Like so many people do in these situations, I started to drink really heavily. I’d wake up in the morning and promise myself that I could make it to happy hour; then by 3 p.m. I’d have a drink. The time of day kept moving down. It wasn’t any big deal, right, because I wasn’t getting publicly drunk so nobody would know. But I kept drinking to get away from everything I was feeling. I didn’t want to name it, but I was falling into a very serious problem with alcohol.

In the field I wouldn’t do this as much because I felt completely satiated—I was ignited, I was passionate, I was creative, all the healthy things. But eventually, even going into the field was insufficient escape.

In 2014 I joined a team bound for northern Burma and Hkakabo Razi, a peak said to be the highest in Southeast Asia. Climbing the granite and glaciers was the second obstacle; the first was getting to the peak, by crossing 150 miles of dense jungle. On that walk, I had countless sweaty hours to ruminate on what I was using alcohol, and other addictions, to avoid. My life started to come into sharp relief.

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I was scared to be back in the mountains, scared to be climbing, scared that I would let everybody down. All the insecurities that I had gone to the mountain to get away from came flooding back. My partners didn’t know it but I literally could barely move at times, looking at the slopes we had to walk up. After 40 days through jungle and 10 days of climbing, we finally saw the summit for the very first time. But less than 24 hours later, we bowed to the brutal terrain and weather, and turned around. We failed. I failed. I don’t think the success or the failure of the trip relied on me—but I do know that the weight of the pain that I was carrying inside was pulling me down.

When I looked long and hard at my life, I saw a whole bunch of big failures that ended up in little successes. Other people didn’t see that because I wasn’t living honestly. Behind the appearance of a thriving career, I was falling apart. People saw my exploits on social media, Snapchat, Instagram—but they never saw me drunk in a hotel room alone after giving a talk. I was being dishonest with everybody around me, and the space between façade and reality kept getting bigger and bigger.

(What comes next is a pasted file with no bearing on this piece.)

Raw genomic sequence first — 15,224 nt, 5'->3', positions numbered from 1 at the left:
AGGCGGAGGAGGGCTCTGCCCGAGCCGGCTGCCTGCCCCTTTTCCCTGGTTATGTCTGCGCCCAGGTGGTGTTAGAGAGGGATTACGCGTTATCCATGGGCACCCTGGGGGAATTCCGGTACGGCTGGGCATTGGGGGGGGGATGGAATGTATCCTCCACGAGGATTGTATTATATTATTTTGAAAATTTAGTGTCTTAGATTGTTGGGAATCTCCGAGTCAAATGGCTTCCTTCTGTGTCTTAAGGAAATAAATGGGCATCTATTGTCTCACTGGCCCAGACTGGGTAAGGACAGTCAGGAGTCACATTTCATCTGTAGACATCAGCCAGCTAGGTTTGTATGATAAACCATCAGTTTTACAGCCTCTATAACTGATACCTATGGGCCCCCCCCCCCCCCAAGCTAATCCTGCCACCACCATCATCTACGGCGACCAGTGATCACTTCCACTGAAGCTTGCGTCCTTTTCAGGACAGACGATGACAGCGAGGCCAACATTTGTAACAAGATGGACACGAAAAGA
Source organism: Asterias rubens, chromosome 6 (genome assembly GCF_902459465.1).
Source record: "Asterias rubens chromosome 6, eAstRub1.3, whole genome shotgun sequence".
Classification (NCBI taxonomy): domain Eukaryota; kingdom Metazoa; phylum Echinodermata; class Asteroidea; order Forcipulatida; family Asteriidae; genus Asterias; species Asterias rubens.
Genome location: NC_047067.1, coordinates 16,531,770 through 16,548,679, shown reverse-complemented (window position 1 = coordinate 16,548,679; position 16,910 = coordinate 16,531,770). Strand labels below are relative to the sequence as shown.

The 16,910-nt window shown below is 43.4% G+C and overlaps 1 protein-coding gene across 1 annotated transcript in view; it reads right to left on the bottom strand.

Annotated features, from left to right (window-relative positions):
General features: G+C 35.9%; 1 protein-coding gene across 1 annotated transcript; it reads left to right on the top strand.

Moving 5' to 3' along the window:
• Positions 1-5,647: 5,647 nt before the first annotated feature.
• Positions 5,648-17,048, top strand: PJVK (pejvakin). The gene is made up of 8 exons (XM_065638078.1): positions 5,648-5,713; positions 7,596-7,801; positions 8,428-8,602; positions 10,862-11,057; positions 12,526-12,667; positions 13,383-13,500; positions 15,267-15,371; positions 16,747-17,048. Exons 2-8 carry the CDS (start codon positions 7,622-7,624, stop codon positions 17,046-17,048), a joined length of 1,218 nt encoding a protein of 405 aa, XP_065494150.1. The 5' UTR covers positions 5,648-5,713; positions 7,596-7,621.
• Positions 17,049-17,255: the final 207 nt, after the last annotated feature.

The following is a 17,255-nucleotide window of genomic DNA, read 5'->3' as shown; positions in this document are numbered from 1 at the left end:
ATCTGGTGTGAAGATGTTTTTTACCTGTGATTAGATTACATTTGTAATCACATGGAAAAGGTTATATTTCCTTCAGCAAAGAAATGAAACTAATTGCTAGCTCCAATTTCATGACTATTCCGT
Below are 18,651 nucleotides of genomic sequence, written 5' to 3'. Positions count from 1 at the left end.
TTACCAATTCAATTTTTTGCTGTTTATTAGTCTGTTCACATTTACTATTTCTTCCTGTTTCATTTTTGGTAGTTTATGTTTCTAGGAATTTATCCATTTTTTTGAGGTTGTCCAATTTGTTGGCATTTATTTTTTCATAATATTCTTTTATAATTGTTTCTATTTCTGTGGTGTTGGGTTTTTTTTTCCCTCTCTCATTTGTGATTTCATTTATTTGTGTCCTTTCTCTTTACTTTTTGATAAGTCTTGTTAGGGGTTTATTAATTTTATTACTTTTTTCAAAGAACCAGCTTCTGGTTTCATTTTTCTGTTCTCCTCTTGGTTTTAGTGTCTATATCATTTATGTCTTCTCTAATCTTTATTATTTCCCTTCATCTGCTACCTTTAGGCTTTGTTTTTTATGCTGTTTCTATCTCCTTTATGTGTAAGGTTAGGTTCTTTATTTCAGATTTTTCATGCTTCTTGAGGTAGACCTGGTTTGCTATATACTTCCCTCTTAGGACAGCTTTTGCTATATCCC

I knew I had to return home to a marriage that I had neglected, and that was failing because I was a bad husband. I had cheated, a lot. I was deeply unfaithful, and then I lied about it. I tried to drown my shame about that in alcohol, and I tried to drown the shame of alcoholism in the affection of others. It just kept getting worse and worse.

In the space of one month, I detonated my marriage, I destroyed a relationship with my primary climbing sponsor, and I left my production company that I started with my two friends. I burned my life down. And I felt very much like the kid I once was, the kid who bucked the system and was homeless at 13 years old. I was alone and it was dark and I was just searching for answers.

And then, providentially, the same lifeline that I grasped in childhood was extended to me in the present. I was asked to go back to Everest.

It all started to connect. In May 2016 I went back with a new climbing partner, Adrian Ballinger. We aimed to bring people to the Himalaya with us via social media. On Snapchat, #EverestNoFilter amounted to Adrian and me being jackasses half the time, but it gave us a vehicle to tell an authentic story. Think about that: How much more do people connect when we stop showing only the beautiful stuff and start sharing the real stuff?

We aimed to reach the summit of Everest—8,848 meters (nearly 5.5 miles) up—without supplemental oxygen. When Adrian was struggling at about 8,600 meters, he selflessly chose to end his attempt and let me go on. It was his decision to turn around that allowed me to summit last year. This year, my chief goal is helping him reach the summit.

To cap last year’s climb, Adrian and I had planned on Snapping from the top of the world. Then, when I got up there—this is what it looked like—I opened Snapchat, and my phone died. What a great ending, seriously. I ran as fast as I could to get back down to camp.

The lessons started to pile onto me at that point, and in the months following. I thought Everest would be some cathartic act; it would puncture the darkness that I was in, solve the PTSD, and somehow vanquish my guilt. I thought it would be a sort of phoenix-rising moment. What I found instead was that I had literally run to the highest point on the planet to escape my truth, and I couldn’t bury it any more. Allegorically, Everest is the point from which all else flows—at least that’s what I see there—and it’s from there that I had to go downhill and into all the things that I had to face.

Why do I talk publicly about divorce and PTSD and alcoholism and infidelity and confuse the whole conversation with adventure and a river in Africa—where is this going? The answer is simple: It’s all tied together. Our personal issues are inseparable from our global issues. What do we do about the changing climate and how we’re contributing to it? What are the solutions for the corrosion of cultures? How do we address conflict, and look out for those affected by conflict? Where are the voices for the voiceless and what would they say to us?

For me, it comes down to a singular solution: honesty. The truth matters because this isn’t just my story. It’s our story.